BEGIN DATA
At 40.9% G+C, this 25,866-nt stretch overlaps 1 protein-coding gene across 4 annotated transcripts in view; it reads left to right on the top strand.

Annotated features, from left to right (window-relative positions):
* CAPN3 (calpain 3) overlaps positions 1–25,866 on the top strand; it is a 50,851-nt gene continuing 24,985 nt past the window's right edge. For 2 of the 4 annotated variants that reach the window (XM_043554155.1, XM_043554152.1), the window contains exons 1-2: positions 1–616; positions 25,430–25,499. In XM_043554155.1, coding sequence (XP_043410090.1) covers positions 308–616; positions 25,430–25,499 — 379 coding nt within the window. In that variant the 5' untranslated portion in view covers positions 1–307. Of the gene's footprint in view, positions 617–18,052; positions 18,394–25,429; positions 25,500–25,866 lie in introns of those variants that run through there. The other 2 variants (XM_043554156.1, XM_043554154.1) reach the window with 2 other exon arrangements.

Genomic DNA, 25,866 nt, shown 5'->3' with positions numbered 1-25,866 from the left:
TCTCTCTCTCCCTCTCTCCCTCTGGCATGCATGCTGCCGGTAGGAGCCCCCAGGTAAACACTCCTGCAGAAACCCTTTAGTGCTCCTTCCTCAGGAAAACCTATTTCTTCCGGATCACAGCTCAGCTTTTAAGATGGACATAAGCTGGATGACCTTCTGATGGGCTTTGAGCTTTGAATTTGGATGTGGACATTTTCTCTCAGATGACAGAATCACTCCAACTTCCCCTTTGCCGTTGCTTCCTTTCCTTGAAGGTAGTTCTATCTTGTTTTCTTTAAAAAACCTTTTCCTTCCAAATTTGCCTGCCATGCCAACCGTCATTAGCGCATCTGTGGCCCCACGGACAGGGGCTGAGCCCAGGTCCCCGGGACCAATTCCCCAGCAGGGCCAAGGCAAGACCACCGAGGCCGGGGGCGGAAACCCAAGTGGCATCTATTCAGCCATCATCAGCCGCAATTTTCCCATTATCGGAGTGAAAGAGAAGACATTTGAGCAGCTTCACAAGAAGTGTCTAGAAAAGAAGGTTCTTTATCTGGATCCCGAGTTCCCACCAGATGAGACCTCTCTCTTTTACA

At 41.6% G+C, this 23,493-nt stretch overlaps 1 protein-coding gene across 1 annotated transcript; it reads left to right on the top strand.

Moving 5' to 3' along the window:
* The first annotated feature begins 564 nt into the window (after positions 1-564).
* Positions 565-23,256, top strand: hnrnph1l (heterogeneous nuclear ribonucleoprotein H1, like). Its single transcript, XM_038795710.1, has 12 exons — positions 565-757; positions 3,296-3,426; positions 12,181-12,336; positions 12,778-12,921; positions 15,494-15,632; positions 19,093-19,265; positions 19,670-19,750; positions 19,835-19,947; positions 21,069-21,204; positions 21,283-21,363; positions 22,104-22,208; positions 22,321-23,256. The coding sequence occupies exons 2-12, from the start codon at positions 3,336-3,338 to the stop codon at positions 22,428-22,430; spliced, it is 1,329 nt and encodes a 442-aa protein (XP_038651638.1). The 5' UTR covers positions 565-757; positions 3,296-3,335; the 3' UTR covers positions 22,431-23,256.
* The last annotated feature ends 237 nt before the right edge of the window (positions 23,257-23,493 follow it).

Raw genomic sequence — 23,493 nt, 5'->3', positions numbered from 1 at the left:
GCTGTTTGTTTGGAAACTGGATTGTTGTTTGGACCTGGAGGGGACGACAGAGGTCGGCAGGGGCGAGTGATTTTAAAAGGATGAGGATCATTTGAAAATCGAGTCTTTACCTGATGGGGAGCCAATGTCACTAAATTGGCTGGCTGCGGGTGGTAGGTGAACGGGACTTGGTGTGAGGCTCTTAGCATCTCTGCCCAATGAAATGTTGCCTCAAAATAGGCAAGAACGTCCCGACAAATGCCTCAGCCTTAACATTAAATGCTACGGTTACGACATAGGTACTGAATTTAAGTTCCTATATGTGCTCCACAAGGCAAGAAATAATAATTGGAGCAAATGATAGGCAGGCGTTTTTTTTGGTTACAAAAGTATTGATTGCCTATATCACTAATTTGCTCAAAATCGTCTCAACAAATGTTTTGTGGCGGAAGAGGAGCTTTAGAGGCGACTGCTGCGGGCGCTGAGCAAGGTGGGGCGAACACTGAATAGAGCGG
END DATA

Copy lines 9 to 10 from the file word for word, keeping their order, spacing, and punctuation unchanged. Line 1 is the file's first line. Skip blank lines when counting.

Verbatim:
* Positions 565-23,256, top strand: hnrnph1l (heterogeneous nuclear ribonucleoprotein H1, like). Its single transcript, XM_038795710.1, has 12 exons — positions 565-757; positions 3,296-3,426; positions 12,181-12,336; positions 12,778-12,921; positions 15,494-15,632; positions 19,093-19,265; positions 19,670-19,750; positions 19,835-19,947; positions 21,069-21,204; positions 21,283-21,363; positions 22,104-22,208; positions 22,321-23,256. The coding sequence occupies exons 2-12, from the start codon at positions 3,336-3,338 to the stop codon at positions 22,428-22,430; spliced, it is 1,329 nt and encodes a 442-aa protein (XP_038651638.1). The 5' UTR covers positions 565-757; positions 3,296-3,335; the 3' UTR covers positions 22,431-23,256.
* The last annotated feature ends 237 nt before the right edge of the window (positions 23,257-23,493 follow it).